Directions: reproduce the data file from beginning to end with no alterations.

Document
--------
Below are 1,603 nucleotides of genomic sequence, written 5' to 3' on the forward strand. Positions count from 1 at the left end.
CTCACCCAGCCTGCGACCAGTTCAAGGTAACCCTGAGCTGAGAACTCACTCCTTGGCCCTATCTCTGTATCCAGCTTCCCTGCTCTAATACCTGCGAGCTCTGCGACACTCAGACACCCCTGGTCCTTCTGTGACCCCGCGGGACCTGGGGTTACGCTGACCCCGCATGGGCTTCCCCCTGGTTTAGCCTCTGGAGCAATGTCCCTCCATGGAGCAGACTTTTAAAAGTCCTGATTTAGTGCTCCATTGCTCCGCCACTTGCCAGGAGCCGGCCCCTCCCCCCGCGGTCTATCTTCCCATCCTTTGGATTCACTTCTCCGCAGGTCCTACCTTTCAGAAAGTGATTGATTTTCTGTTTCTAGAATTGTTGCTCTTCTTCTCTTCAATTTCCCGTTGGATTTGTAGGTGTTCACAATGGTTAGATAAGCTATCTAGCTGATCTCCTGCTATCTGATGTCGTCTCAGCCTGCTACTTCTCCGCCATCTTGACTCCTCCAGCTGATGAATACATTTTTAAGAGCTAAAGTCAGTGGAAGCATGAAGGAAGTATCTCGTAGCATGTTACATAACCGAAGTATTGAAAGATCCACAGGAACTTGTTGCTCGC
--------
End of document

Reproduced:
Below are 1,603 nucleotides of genomic sequence, written 5' to 3' on the forward strand. Positions count from 1 at the left end.
CTCACCCAGCCTGCGACCAGTTCAAGGTAACCCTGAGCTGAGAACTCACTCCTTGGCCCTATCTCTGTATCCAGCTTCCCTGCTCTAATACCTGCGAGCTCTGCGACACTCAGACACCCCTGGTCCTTCTGTGACCCCGCGGGACCTGGGGTTACGCTGACCCCGCATGGGCTTCCCCCTGGTTTAGCCTCTGGAGCAATGTCCCTCCATGGAGCAGACTTTTAAAAGTCCTGATTTAGTGCTCCATTGCTCCGCCACTTGCCAGGAGCCGGCCCCTCCCCCCGCGGTCTATCTTCCCATCCTTTGGATTCACTTCTCCGCAGGTCCTACCTTTCAGAAAGTGATTGATTTTCTGTTTCTAGAATTGTTGCTCTTCTTCTCTTCAATTTCCCGTTGGATTTGTAGGTGTTCACAATGGTTAGATAAGCTATCTAGCTGATCTCCTGCTATCTGATGTCGTCTCAGCCTGCTACTTCTCCGCCATCTTGACTCCTCCAGCTGATGAATACATTTTTAAGAGCTAAAGTCAGTGGAAGCATGAAGGAAGTATCTCGTAGCATGTTACATAACCGAAGTATTGAAAGATCCACAGGAACTTGTTGCTCGC